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Economy

The structure of economic activity in a community, a region, a country, a group of countries, or the world

Gross domestic product (GDP)

The market value of all final goods and services produced in the nation during a particular period, usually a year

Gross world product

The market value of all final goods and services produced in the world during a given period, usually a year

Flow variable

A measure of something over an interval of time, such as your income per week

Stock variable

A measure of something at a particular point in time, such as the amount of money you have with you right now

Mercantilism

The incorrect theory that a nation's economic objective should to be to accumulate precious metals in the public treasury; this theory prompted trade barriers to cut imports, but other countries retaliated, reducing trade and the gains from specialization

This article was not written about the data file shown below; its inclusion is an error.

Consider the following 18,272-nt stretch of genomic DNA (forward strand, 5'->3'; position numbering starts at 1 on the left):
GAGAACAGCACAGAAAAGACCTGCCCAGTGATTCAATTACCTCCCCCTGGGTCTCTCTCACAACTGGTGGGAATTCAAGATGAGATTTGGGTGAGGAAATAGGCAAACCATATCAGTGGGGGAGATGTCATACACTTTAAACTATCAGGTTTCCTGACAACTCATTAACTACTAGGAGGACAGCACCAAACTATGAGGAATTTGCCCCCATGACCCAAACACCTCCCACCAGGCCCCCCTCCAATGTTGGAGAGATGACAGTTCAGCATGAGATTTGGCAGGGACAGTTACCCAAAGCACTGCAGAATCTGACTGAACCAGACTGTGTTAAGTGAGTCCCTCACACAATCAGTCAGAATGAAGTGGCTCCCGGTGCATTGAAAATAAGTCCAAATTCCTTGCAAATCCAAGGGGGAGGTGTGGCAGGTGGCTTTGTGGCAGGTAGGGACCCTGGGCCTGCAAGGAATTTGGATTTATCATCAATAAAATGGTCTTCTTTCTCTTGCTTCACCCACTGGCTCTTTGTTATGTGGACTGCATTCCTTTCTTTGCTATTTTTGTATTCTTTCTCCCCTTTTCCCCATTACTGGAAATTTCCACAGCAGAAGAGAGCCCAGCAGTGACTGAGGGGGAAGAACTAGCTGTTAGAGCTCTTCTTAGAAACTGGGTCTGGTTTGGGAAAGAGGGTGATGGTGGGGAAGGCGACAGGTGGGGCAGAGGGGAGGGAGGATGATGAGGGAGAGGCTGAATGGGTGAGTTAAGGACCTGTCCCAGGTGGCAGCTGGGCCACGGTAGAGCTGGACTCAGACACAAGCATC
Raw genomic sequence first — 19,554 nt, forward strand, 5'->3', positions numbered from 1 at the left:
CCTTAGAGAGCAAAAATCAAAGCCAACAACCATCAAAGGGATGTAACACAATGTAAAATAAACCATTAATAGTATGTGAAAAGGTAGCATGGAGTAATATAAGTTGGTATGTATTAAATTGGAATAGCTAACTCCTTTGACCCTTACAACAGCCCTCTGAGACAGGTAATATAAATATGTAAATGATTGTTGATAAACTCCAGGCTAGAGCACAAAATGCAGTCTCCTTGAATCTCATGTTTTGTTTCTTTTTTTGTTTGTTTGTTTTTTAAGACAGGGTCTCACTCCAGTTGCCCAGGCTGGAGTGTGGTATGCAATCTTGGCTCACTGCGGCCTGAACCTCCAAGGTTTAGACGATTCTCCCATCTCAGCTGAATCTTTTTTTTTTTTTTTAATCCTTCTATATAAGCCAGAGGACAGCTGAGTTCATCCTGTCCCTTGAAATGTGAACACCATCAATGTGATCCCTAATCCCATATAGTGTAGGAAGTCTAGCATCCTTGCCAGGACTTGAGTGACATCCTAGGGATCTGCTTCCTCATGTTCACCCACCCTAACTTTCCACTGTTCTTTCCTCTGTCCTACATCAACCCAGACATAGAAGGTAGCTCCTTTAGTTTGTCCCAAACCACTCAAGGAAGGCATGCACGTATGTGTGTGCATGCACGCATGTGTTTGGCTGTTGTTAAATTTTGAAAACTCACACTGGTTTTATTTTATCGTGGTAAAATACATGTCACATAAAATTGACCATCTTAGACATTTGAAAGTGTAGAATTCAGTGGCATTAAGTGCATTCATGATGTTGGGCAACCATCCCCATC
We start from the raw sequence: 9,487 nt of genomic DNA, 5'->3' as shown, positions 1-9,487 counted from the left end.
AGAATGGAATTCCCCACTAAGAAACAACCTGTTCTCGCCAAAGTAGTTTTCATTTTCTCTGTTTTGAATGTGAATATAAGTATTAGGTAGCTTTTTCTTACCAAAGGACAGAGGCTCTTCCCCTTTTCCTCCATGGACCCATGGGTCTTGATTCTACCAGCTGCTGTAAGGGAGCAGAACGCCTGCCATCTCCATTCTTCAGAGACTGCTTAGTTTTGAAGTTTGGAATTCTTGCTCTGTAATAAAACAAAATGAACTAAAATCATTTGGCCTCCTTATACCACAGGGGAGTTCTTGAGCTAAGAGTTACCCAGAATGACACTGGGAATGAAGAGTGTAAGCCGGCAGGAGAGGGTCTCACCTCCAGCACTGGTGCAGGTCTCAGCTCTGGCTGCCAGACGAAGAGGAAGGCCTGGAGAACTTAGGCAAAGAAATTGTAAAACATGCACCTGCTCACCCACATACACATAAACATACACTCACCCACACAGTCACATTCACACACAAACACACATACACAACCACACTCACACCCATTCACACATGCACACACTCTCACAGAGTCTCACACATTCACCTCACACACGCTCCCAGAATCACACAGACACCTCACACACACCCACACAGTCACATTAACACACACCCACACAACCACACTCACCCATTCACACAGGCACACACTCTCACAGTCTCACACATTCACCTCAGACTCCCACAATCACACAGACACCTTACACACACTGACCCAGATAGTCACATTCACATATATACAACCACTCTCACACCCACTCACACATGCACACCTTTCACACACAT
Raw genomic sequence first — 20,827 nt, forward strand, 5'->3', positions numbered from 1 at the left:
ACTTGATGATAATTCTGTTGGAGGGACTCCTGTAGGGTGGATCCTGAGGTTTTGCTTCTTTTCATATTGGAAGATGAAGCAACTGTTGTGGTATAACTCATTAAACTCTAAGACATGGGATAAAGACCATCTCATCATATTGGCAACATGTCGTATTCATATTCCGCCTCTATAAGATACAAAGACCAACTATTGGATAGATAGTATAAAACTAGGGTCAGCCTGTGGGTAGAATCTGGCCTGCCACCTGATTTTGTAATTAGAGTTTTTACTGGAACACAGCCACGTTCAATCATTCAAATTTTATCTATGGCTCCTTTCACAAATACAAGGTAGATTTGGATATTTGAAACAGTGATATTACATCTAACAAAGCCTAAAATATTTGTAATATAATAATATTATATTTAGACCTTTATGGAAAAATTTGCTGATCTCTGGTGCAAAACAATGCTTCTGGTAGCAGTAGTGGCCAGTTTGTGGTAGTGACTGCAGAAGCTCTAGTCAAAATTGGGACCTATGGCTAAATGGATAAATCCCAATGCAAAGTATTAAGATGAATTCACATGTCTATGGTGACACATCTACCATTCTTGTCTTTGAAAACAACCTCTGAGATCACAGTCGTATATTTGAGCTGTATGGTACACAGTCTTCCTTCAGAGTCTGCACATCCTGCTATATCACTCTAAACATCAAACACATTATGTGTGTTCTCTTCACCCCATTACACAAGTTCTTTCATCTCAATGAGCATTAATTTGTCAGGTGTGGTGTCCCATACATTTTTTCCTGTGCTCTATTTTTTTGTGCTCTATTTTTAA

Expansion

A period during which the economy grows as reflected by rising output, employment, income, and other aggregate measures

Contraction

A period during which the economy declines as reflected by falling output, employment, income, and other aggregate measures

Depression

A severe and prolonged reduction in economic activity as occurred during the 1930s

Recession

A period of decline in economic activity lasting more than a few months, as reflected by falling output, employment, income, and other aggregate measures

Inflation

An increase in the economy's average price level